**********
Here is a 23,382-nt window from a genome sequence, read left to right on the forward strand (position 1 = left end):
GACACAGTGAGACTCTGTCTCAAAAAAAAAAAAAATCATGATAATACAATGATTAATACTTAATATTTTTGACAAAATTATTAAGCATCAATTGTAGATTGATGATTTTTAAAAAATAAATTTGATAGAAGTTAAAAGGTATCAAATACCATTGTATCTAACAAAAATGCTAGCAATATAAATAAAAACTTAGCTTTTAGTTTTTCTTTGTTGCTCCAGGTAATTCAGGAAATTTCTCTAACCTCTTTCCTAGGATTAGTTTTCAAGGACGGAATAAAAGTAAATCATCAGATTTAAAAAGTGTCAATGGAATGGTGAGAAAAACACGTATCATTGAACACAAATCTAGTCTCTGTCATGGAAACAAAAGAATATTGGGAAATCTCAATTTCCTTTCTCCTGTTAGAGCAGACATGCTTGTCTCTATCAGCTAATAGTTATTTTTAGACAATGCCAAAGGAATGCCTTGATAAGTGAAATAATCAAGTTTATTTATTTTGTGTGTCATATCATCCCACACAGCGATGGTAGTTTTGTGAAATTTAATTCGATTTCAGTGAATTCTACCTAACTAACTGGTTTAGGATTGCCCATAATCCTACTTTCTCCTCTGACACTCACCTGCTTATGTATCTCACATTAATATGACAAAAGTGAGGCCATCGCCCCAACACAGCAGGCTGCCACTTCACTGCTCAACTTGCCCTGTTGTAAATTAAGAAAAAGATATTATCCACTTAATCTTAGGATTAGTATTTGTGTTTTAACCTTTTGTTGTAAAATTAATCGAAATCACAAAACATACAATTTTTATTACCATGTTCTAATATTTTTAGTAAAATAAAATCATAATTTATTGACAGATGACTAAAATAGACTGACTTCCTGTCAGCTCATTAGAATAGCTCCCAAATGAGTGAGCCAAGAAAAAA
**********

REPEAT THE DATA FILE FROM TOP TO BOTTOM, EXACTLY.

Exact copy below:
Here is a 23,382-nt window from a genome sequence, read left to right on the forward strand (position 1 = left end):
GACACAGTGAGACTCTGTCTCAAAAAAAAAAAAAATCATGATAATACAATGATTAATACTTAATATTTTTGACAAAATTATTAAGCATCAATTGTAGATTGATGATTTTTAAAAAATAAATTTGATAGAAGTTAAAAGGTATCAAATACCATTGTATCTAACAAAAATGCTAGCAATATAAATAAAAACTTAGCTTTTAGTTTTTCTTTGTTGCTCCAGGTAATTCAGGAAATTTCTCTAACCTCTTTCCTAGGATTAGTTTTCAAGGACGGAATAAAAGTAAATCATCAGATTTAAAAAGTGTCAATGGAATGGTGAGAAAAACACGTATCATTGAACACAAATCTAGTCTCTGTCATGGAAACAAAAGAATATTGGGAAATCTCAATTTCCTTTCTCCTGTTAGAGCAGACATGCTTGTCTCTATCAGCTAATAGTTATTTTTAGACAATGCCAAAGGAATGCCTTGATAAGTGAAATAATCAAGTTTATTTATTTTGTGTGTCATATCATCCCACACAGCGATGGTAGTTTTGTGAAATTTAATTCGATTTCAGTGAATTCTACCTAACTAACTGGTTTAGGATTGCCCATAATCCTACTTTCTCCTCTGACACTCACCTGCTTATGTATCTCACATTAATATGACAAAAGTGAGGCCATCGCCCCAACACAGCAGGCTGCCACTTCACTGCTCAACTTGCCCTGTTGTAAATTAAGAAAAAGATATTATCCACTTAATCTTAGGATTAGTATTTGTGTTTTAACCTTTTGTTGTAAAATTAATCGAAATCACAAAACATACAATTTTTATTACCATGTTCTAATATTTTTAGTAAAATAAAATCATAATTTATTGACAGATGACTAAAATAGACTGACTTCCTGTCAGCTCATTAGAATAGCTCCCAAATGAGTGAGCCAAGAAAAAA